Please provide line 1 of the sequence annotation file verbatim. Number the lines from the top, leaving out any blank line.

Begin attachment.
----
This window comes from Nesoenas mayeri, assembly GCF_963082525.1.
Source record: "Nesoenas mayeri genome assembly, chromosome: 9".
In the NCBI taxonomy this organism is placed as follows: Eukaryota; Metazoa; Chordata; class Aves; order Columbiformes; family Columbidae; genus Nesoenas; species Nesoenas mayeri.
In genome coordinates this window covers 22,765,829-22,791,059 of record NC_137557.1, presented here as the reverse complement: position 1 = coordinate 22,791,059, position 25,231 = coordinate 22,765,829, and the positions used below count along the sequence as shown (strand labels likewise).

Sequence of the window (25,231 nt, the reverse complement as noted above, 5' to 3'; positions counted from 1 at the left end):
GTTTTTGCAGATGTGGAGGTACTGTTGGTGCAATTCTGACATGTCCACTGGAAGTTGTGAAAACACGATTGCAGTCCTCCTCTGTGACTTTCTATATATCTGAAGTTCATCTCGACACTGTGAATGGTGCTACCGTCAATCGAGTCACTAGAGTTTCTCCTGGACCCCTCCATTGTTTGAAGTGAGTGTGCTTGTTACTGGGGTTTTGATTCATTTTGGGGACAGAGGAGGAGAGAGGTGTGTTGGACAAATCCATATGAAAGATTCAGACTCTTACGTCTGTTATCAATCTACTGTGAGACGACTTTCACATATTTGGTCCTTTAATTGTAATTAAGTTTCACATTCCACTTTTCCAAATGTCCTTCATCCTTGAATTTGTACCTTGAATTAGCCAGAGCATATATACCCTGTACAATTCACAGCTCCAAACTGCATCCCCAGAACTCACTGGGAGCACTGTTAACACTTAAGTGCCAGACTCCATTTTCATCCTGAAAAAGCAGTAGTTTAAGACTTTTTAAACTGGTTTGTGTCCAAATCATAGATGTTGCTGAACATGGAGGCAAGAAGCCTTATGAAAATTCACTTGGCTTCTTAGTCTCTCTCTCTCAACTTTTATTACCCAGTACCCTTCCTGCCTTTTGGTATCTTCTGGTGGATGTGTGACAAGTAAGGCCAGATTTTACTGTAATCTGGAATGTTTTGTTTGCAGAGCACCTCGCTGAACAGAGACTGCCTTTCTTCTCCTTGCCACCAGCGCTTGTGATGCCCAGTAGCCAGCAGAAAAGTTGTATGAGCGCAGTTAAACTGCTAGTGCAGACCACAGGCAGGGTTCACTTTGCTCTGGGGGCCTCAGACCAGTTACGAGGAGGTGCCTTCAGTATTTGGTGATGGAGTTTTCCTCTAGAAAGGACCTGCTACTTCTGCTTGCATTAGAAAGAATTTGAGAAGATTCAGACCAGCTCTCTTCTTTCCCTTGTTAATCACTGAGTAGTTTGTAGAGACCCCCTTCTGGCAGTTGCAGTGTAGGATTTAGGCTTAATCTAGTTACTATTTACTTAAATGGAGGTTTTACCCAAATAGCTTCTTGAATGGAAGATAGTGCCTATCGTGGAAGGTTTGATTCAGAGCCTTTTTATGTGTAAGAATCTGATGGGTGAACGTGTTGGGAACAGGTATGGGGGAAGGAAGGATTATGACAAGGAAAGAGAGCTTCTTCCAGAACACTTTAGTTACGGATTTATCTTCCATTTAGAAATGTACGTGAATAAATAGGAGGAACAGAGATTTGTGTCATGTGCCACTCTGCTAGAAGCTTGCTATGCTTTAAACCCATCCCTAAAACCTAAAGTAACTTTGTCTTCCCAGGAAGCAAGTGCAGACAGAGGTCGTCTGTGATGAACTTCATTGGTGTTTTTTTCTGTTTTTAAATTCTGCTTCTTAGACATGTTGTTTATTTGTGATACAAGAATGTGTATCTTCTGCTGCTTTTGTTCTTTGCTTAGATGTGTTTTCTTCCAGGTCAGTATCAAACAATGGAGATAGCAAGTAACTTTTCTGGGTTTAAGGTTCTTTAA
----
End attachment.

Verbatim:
This window comes from Nesoenas mayeri, assembly GCF_963082525.1.